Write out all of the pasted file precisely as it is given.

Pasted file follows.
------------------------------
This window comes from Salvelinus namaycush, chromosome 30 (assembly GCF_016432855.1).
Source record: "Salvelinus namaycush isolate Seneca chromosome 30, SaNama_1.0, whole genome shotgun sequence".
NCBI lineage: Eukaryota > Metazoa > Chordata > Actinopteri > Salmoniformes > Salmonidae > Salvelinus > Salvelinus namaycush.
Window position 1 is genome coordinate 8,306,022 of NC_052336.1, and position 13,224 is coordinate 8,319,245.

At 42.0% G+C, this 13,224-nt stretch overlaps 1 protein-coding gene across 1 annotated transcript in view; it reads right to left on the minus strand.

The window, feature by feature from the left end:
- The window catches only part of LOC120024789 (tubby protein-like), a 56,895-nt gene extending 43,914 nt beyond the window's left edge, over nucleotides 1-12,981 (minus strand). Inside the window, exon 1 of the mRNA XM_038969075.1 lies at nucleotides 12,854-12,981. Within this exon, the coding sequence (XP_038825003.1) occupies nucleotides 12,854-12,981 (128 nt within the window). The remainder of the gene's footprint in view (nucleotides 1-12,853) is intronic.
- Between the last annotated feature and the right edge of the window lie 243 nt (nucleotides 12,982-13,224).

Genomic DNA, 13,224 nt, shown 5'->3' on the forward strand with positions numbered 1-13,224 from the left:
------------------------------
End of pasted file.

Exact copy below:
This window comes from Salvelinus namaycush, chromosome 30 (assembly GCF_016432855.1).
Source record: "Salvelinus namaycush isolate Seneca chromosome 30, SaNama_1.0, whole genome shotgun sequence".
NCBI lineage: Eukaryota > Metazoa > Chordata > Actinopteri > Salmoniformes > Salmonidae > Salvelinus > Salvelinus namaycush.
Window position 1 is genome coordinate 8,306,022 of NC_052336.1, and position 13,224 is coordinate 8,319,245.

At 42.0% G+C, this 13,224-nt stretch overlaps 1 protein-coding gene across 1 annotated transcript in view; it reads right to left on the minus strand.

The window, feature by feature from the left end:
- The window catches only part of LOC120024789 (tubby protein-like), a 56,895-nt gene extending 43,914 nt beyond the window's left edge, over nucleotides 1-12,981 (minus strand). Inside the window, exon 1 of the mRNA XM_038969075.1 lies at nucleotides 12,854-12,981. Within this exon, the coding sequence (XP_038825003.1) occupies nucleotides 12,854-12,981 (128 nt within the window). The remainder of the gene's footprint in view (nucleotides 1-12,853) is intronic.
- Between the last annotated feature and the right edge of the window lie 243 nt (nucleotides 12,982-13,224).

Genomic DNA, 13,224 nt, shown 5'->3' on the forward strand with positions numbered 1-13,224 from the left: